Diagnostic fidelity of the Z-buffer segmentation algorithm: Preliminary assessment based on intracranial aneurysm detection

Brian E. Chapman, Dennis L. Parker, Janet O. Stapelton, Jay S. Tsuruda, Claudia Mello-Thoms, Bronwyn Hamilton, Gregory L. Katzman, Kevin Moore

Research output: Contribution to journalArticle

3 Scopus citations

Abstract

We have developed an algorithm known as the Z-buffer segmentation (ZBS) algorithm for segmenting vascular structures from 3D MRA images. Previously we evaluated the accuracy of the ZBS algorithm on a voxel level in terms of inclusion and exclusion of vascular and background voxels. In this paper we evaluate the diagnostic fidelity of the ZBS algorithm. By diagnostic fidelity we mean that the data preserves the structural information necessary for diagnostic evaluation. This evaluation is necessary to establish the potential usefulness of the segmentation for improved image display, or whether the segmented data could form the basis of a computerized analysis tool. We assessed diagnostic fidelity by measuring how well human observers could detect aneurysms in the segmented data sets. ZBS segmentation of 30 MRA cases containing 29 aneurysms was performed. Image display used densitometric reprojections with shaded surface highlighting that were generated from the segmented data. Three neuroradiologists independently reviewed the generated ZBS images for aneurysms. The observers had 80% sensitivity (90% for aneurysms larger than 2mm) with 0.13 false positives per image. Good agreement with the gold standard for describing aneurysm size and orientation was shown. These preliminary results suggest that the segmentation has diagnostic fidelity with the original data and may be useful for improved visualization or automated analysis of the vasculature.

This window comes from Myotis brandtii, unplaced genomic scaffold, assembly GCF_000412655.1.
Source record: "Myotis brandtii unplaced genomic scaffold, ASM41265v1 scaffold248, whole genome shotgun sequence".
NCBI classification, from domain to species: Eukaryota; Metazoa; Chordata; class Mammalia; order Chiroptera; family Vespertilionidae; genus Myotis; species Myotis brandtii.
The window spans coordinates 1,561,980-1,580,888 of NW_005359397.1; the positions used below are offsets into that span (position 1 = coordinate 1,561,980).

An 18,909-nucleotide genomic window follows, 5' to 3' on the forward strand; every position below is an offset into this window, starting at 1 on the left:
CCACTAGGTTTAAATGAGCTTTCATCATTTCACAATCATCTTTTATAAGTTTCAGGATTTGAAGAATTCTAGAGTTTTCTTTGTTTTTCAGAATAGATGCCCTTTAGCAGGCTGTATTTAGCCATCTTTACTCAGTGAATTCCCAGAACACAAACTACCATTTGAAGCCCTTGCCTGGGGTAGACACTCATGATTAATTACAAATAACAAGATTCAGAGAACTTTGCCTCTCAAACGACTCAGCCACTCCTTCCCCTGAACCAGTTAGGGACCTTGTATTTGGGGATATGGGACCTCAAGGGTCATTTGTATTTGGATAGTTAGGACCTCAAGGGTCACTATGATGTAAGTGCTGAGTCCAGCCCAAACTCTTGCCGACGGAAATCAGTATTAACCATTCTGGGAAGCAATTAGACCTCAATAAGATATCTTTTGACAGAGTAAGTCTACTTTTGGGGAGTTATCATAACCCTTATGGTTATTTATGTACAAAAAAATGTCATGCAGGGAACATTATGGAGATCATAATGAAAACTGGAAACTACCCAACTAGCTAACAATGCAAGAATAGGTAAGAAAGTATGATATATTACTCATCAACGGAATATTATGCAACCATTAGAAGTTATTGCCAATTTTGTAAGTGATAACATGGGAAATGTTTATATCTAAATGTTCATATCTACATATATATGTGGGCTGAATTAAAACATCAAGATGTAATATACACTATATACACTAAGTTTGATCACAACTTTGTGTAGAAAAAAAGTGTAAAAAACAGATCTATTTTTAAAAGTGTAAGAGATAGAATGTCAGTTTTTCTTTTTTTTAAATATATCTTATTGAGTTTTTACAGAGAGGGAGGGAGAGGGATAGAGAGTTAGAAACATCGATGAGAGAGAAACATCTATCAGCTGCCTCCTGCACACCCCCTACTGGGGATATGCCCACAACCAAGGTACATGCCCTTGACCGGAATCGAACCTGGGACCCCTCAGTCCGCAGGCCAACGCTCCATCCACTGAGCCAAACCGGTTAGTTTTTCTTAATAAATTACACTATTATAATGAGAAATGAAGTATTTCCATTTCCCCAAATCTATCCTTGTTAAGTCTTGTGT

Original languageEnglish (US)
Pages (from-to)19-29
Number of pages11
JournalJournal of Biomedical Informatics
Volume37
Issue number1
DOIs
Publication statusPublished - Feb 2004
Externally publishedYes

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Keywords

  • Image segmentation
  • Intracranial aneurysms
  • Magnetic resonance angiography

ASJC Scopus subject areas

  • Computer Science Applications
  • Health Informatics

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